National efforts to combat heart disease pass a significant threshold in 2014, as American Heart Month marks its 50th anniversary in February, with events planned across the United States to raise awareness about risk and prevention.
“Maintaining a strong heart is key to a long and healthy life,” President Barack Obama wrote in proclaiming this year’s observation. “By adopting a few healthy habits – getting regular exercise; not smoking; eating diets rich in fruits and vegetables and low in salt, saturated fat, and cholesterol – each of us can reduce our risk.”
According to the National Institutes of Health (NIH), the death rate for coronary heart disease has fallen since peaking in the late 1960s. Meanwhile, the U.S. death rate for stroke has plummeted by 75% during the past half-century.
Those gains have added almost five years to the average life expectancy of Americans, the NIH reported.
Still, heart disease remains the No. 1 killer of women and men in the United States, claiming more lives than all forms of cancer combined, according to the American Heart Association. Each year, about 715,000 Americans suffer a heart attack and 600,000 or so die of heart disease, the federal Centers for Disease Control and Prevention (CDC) reports.
The financial consequences also are tremendous. For example, cardiovascular disease, which includes stroke and heart disease, costs the United States about $312 billion each year, including for healthcare services, medications and loss of productivity, the CDC notes.
Health management professionals and policy experts focus on the vital role of prevention in making more Americans heart healthy. The CDC recommends a series of steps, including following a nutritious diet, maintaining a healthy weight, engaging in physical activity, monitoring blood pressure and cholesterol, and refraining from smoking.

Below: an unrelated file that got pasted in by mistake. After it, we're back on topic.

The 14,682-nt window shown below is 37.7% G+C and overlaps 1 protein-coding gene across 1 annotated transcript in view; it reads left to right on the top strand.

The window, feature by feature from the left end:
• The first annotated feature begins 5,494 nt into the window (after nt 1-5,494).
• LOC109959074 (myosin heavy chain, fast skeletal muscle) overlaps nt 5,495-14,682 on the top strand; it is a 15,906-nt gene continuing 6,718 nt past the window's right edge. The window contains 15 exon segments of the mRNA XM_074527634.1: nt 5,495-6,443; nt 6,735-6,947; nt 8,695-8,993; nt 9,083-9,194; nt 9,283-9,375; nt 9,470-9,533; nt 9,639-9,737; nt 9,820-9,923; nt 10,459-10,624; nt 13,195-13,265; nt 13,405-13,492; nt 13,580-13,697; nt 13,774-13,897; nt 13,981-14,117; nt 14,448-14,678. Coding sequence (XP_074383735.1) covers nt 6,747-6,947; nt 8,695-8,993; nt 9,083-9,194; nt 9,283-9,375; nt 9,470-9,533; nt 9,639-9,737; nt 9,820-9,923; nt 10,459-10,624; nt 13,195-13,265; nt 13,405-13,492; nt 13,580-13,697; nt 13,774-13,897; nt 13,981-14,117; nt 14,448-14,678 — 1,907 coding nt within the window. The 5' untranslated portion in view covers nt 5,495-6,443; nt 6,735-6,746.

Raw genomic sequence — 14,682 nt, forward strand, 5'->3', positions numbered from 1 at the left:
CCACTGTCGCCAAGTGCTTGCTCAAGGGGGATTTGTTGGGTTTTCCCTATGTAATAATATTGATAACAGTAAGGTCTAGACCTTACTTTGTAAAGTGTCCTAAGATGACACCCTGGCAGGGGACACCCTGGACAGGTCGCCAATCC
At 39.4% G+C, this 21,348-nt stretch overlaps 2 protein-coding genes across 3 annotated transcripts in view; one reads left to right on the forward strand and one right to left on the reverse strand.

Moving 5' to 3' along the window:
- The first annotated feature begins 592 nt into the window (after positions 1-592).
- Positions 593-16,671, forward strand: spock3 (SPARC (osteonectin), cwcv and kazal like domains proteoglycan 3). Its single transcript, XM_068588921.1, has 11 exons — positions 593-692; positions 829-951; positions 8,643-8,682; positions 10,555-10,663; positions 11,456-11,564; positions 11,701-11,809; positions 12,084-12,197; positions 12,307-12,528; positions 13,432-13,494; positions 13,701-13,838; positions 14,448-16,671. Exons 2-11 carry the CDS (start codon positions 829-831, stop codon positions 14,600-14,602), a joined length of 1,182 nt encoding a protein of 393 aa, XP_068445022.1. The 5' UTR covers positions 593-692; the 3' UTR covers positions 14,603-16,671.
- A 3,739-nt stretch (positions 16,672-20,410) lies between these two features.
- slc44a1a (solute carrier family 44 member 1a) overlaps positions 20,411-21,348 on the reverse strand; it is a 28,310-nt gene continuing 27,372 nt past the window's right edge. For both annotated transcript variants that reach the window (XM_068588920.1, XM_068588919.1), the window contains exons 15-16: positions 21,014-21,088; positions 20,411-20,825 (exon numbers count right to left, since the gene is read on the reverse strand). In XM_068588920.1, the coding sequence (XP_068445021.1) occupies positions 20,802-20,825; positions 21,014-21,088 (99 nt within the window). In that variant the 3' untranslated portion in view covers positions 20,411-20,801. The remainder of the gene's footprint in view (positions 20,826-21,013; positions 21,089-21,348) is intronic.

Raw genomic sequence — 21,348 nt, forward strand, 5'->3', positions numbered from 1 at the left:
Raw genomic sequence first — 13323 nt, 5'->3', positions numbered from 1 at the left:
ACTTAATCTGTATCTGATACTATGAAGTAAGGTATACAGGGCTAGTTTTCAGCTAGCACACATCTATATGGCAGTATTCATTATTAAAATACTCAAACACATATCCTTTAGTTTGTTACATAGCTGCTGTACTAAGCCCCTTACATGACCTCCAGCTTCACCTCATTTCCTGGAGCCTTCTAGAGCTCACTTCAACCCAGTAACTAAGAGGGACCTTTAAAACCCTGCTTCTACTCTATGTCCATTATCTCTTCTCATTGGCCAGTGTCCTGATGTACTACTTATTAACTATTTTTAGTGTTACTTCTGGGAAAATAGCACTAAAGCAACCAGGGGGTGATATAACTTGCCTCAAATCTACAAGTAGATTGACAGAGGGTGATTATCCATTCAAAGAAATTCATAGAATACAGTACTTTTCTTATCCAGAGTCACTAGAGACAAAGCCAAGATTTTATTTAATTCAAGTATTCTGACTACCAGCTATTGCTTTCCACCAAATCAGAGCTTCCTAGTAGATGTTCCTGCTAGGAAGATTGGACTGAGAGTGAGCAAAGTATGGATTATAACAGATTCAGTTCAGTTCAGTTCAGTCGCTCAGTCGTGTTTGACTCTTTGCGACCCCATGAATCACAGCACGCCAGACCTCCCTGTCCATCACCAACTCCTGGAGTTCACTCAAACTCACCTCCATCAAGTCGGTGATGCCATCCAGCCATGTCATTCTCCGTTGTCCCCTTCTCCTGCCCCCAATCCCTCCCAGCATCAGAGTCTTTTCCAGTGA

The Centers for Disease Control is a leading participant in the national Million Hearts initiative, which was launched in 2011 by the U.S. Department of Health and Human Services. The public-private project – whose other partners include the Centers for Medicare & Medicaid Services, the YMCA and the American Heart Association – seeks to prevent 1 million heart attacks and strokes by 2017.
Among other activities, Million Hearts participants are promoting the benefits of health informatics, such as Electronic Health Records (EHR) and other medical data and technology, in treating patients with elevated cholesterol and blood pressure.
In an August 2013 report, CDC Director Tom Frieden highlighted the use of EHRs in tracking “patient care over time using prompts and reminders to improve care.”
Healthcare providers and communities across the United States are hosting awareness and prevention events to help celebrate American Heart Month’s golden anniversary, including the 11th annual National Wear Red Day on Feb. 7.
At the local level, Porter Regional Hospital in Valparaiso, Indiana, scheduled a series of free heart-health awareness presentations during February.